I hope this helps.

Cindy Wells

May 13, 2017 | Elna Sewing Machines

2 Answers

How do i create a rolled hem using my Platinum 750?? Do i need a special presser foot?


by rolled hem I imagine that you are trying to put something like rope in the hem to make a round edge
You can buy a 1/2 foot that allows the needle to get close to what ever is making the roll
see your local sewing machine shop

Jul 07, 2016 | Platinum Sewing Machines

2 Answers

How to sew narrow seams


A hem gauge foot is adjustable and can aid with small seams
1_3_2016_11_48_45_pm.jpg

Jan 03, 2016 | Sewing Machines

1 Answer

Hi, I have purchased an adjustable blind hem foot for my Classica 90. Would you please advise what the setting for blind hemming is on the sewing machine is? I cannot locate it. Thank you.


Perhaps this video will help:

How To Sew Blind Hem Stitch 2

Unfortunately, after reviewing your machine's manual, your manual does not indicate that your machine provides a blindhem stitch. The blindhem stitch generally is a stitch that takes several straight stitches and then zags to the left to catch the garment fabric. You can, however, use a zig-zag. You will just have more stitches into the garment that may show on the right side.

...

Aug 23, 2015 | Husqvarna Sewing Machines

1 Answer

How do you do a blind stitch on a Viking Fresia 415? What foot do I use?


tally_girl_1.jpg
You need a foot like this one so you can guide the folded edge of the fabric hem along against the white plastic foot. This is a generic style snap on blind hem foot, your machine should have one in the accessories that looks like this if your machine has a blind hem stitch included in its functions.

You fold the fabric into a upside down Z shape and run the top folded edge along the white guide with the fabric under the foot, hard to explain but once youve done it once, it makes sense.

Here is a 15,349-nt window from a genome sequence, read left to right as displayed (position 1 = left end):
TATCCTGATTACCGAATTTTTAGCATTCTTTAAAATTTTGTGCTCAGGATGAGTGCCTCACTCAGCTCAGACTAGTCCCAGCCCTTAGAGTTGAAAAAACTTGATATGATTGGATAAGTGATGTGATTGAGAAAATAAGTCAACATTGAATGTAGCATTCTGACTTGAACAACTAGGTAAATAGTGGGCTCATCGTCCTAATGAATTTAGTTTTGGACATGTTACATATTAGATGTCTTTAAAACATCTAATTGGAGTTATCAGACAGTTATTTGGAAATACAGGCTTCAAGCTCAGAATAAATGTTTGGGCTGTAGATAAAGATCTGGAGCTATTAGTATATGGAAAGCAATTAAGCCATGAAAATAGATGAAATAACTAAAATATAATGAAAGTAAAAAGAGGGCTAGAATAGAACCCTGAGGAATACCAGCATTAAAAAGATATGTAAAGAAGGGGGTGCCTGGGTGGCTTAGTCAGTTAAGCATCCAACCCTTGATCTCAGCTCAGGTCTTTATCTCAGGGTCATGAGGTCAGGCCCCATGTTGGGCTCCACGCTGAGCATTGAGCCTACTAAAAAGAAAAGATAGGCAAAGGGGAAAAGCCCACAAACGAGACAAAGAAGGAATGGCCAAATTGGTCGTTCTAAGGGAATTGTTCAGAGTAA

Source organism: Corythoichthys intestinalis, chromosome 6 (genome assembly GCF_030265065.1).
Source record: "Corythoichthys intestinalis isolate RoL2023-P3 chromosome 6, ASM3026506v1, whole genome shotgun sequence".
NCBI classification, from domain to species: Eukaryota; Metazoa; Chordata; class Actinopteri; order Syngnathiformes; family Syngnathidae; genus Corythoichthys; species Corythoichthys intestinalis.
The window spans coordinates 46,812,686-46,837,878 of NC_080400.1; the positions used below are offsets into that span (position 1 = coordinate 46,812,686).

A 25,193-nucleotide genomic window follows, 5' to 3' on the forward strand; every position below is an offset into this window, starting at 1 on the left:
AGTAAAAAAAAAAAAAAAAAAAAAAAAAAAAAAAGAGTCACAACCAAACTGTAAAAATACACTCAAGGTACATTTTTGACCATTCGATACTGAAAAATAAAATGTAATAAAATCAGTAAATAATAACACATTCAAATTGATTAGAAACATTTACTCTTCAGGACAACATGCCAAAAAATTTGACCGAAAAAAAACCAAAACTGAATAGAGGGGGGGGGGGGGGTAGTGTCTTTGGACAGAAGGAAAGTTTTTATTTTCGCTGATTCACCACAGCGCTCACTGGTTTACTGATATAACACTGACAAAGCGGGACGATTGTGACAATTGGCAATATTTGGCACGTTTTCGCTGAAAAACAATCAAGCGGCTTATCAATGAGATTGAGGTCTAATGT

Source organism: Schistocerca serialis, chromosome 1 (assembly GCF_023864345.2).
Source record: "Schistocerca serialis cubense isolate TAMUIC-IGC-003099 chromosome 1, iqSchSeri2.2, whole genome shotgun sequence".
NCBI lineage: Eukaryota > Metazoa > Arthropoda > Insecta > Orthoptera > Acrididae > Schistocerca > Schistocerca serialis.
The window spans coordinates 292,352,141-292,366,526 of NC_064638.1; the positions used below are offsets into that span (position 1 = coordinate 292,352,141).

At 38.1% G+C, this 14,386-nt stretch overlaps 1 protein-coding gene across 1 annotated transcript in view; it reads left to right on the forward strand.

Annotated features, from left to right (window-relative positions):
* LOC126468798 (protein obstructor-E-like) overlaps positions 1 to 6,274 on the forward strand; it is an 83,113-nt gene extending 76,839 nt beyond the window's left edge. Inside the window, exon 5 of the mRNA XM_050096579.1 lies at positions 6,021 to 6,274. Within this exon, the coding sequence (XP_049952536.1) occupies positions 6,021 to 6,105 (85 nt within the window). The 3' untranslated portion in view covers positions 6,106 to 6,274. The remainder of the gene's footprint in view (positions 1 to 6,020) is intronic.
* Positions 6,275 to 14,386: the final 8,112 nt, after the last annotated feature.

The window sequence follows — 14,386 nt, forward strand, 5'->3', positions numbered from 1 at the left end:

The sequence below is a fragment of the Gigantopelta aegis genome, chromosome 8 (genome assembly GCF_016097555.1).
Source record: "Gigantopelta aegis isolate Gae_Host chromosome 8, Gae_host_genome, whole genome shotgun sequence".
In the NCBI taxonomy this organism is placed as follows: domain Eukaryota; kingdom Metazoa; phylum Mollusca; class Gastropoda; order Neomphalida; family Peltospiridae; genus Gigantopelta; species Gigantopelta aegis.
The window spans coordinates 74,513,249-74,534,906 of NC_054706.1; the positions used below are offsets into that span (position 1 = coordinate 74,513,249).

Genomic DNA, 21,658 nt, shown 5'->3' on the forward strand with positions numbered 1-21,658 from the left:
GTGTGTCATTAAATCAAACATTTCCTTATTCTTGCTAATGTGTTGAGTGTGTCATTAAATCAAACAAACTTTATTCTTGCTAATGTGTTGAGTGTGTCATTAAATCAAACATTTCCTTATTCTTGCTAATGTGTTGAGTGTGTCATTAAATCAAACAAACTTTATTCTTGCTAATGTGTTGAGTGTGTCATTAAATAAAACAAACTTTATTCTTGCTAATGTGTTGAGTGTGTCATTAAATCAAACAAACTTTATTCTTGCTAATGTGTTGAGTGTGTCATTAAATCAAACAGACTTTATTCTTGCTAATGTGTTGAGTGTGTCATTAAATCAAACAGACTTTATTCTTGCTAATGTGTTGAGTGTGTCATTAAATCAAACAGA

You need to select the stitch on your machine that looks like 3 small zigzags, then one bigger one, or 3 straight stitches, then one zig zag to the side. This is the blind hemming stitch. You'll possibly also have a blind hemming foot to use, which helps with guiding the fabric fold into the machine and keeping it even. But if not, you should be able to buy one from your Huskqvarna dealer or a generic one from www.sewingpartsonline.com may well fit.

You'd be best served by visiting http://sewing.about.com/od/techniques/ss/machineblindsti.htm for photos and intructions if you've never done blind hem stitching before.

Blind hemming works best when hemming straight edges of fabric such as a ruffle on a full skirt - if there is any curve in the seam, it gets much harder and the result won't look so good. In essence, you press the fabric hem up, then fold the hem edge back under so you have a "S' shape, then sew along the single layer with the folded edge sitting against the foot guide. Then when the machine takes the 4th wide stitch, the needle swings to the left and catches a small stitch into the upper folded layer, then back onto the hem. The trick is adjusting the stitch so that the wide stitch doesn't show much on the right side of the garment